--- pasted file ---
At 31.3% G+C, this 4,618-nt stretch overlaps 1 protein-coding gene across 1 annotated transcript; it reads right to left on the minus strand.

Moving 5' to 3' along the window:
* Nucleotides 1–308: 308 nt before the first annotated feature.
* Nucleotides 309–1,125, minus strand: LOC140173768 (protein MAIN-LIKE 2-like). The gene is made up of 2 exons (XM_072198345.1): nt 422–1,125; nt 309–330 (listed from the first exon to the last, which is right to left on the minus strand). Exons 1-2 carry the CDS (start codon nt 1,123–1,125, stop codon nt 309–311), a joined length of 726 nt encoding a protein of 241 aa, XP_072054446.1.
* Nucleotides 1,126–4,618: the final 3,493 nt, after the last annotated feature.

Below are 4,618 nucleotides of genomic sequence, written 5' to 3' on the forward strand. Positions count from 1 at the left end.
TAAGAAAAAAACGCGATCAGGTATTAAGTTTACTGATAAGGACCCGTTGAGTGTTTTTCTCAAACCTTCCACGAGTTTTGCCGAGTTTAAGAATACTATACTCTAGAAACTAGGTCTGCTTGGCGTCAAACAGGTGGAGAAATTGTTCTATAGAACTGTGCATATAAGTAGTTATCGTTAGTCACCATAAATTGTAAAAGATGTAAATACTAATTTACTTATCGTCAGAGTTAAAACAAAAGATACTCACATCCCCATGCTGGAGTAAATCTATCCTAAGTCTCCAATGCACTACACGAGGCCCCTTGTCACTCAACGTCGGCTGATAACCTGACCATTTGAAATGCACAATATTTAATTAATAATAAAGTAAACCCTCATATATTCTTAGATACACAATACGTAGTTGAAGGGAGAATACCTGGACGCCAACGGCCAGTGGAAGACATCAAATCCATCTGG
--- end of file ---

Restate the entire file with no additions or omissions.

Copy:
At 31.3% G+C, this 4,618-nt stretch overlaps 1 protein-coding gene across 1 annotated transcript; it reads right to left on the minus strand.

Moving 5' to 3' along the window:
* Nucleotides 1–308: 308 nt before the first annotated feature.
* Nucleotides 309–1,125, minus strand: LOC140173768 (protein MAIN-LIKE 2-like). The gene is made up of 2 exons (XM_072198345.1): nt 422–1,125; nt 309–330 (listed from the first exon to the last, which is right to left on the minus strand). Exons 1-2 carry the CDS (start codon nt 1,123–1,125, stop codon nt 309–311), a joined length of 726 nt encoding a protein of 241 aa, XP_072054446.1.
* Nucleotides 1,126–4,618: the final 3,493 nt, after the last annotated feature.

Below are 4,618 nucleotides of genomic sequence, written 5' to 3' on the forward strand. Positions count from 1 at the left end.
TAAGAAAAAAACGCGATCAGGTATTAAGTTTACTGATAAGGACCCGTTGAGTGTTTTTCTCAAACCTTCCACGAGTTTTGCCGAGTTTAAGAATACTATACTCTAGAAACTAGGTCTGCTTGGCGTCAAACAGGTGGAGAAATTGTTCTATAGAACTGTGCATATAAGTAGTTATCGTTAGTCACCATAAATTGTAAAAGATGTAAATACTAATTTACTTATCGTCAGAGTTAAAACAAAAGATACTCACATCCCCATGCTGGAGTAAATCTATCCTAAGTCTCCAATGCACTACACGAGGCCCCTTGTCACTCAACGTCGGCTGATAACCTGACCATTTGAAATGCACAATATTTAATTAATAATAAAGTAAACCCTCATATATTCTTAGATACACAATACGTAGTTGAAGGGAGAATACCTGGACGCCAACGGCCAGTGGAAGACATCAAATCCATCTGG